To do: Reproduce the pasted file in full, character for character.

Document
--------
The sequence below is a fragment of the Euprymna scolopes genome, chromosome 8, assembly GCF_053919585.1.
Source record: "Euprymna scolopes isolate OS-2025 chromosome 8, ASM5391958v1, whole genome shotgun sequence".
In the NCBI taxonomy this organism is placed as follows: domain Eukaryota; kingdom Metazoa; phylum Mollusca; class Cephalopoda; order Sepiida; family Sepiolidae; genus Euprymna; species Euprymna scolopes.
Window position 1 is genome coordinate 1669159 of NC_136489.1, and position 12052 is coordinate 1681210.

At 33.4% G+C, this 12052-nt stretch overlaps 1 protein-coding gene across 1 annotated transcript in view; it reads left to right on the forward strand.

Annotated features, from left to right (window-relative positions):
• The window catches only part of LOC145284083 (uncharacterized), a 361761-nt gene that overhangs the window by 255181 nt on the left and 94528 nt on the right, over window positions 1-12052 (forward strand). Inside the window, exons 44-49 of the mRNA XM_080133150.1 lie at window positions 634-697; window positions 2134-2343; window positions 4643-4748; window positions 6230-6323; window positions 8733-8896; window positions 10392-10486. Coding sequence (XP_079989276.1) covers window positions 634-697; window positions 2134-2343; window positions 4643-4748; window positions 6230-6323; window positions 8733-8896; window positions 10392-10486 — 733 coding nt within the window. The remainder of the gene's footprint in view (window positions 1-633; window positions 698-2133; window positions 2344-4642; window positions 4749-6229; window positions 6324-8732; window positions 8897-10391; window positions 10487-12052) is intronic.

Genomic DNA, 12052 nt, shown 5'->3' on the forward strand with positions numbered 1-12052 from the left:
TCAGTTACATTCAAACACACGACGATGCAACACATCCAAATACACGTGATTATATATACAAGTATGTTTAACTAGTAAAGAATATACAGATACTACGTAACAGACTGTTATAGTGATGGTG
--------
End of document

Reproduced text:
The sequence below is a fragment of the Euprymna scolopes genome, chromosome 8, assembly GCF_053919585.1.
Source record: "Euprymna scolopes isolate OS-2025 chromosome 8, ASM5391958v1, whole genome shotgun sequence".
In the NCBI taxonomy this organism is placed as follows: domain Eukaryota; kingdom Metazoa; phylum Mollusca; class Cephalopoda; order Sepiida; family Sepiolidae; genus Euprymna; species Euprymna scolopes.
Window position 1 is genome coordinate 1669159 of NC_136489.1, and position 12052 is coordinate 1681210.

At 33.4% G+C, this 12052-nt stretch overlaps 1 protein-coding gene across 1 annotated transcript in view; it reads left to right on the forward strand.

Annotated features, from left to right (window-relative positions):
• The window catches only part of LOC145284083 (uncharacterized), a 361761-nt gene that overhangs the window by 255181 nt on the left and 94528 nt on the right, over window positions 1-12052 (forward strand). Inside the window, exons 44-49 of the mRNA XM_080133150.1 lie at window positions 634-697; window positions 2134-2343; window positions 4643-4748; window positions 6230-6323; window positions 8733-8896; window positions 10392-10486. Coding sequence (XP_079989276.1) covers window positions 634-697; window positions 2134-2343; window positions 4643-4748; window positions 6230-6323; window positions 8733-8896; window positions 10392-10486 — 733 coding nt within the window. The remainder of the gene's footprint in view (window positions 1-633; window positions 698-2133; window positions 2344-4642; window positions 4749-6229; window positions 6324-8732; window positions 8897-10391; window positions 10487-12052) is intronic.

Genomic DNA, 12052 nt, shown 5'->3' on the forward strand with positions numbered 1-12052 from the left:
TCAGTTACATTCAAACACACGACGATGCAACACATCCAAATACACGTGATTATATATACAAGTATGTTTAACTAGTAAAGAATATACAGATACTACGTAACAGACTGTTATAGTGATGGTG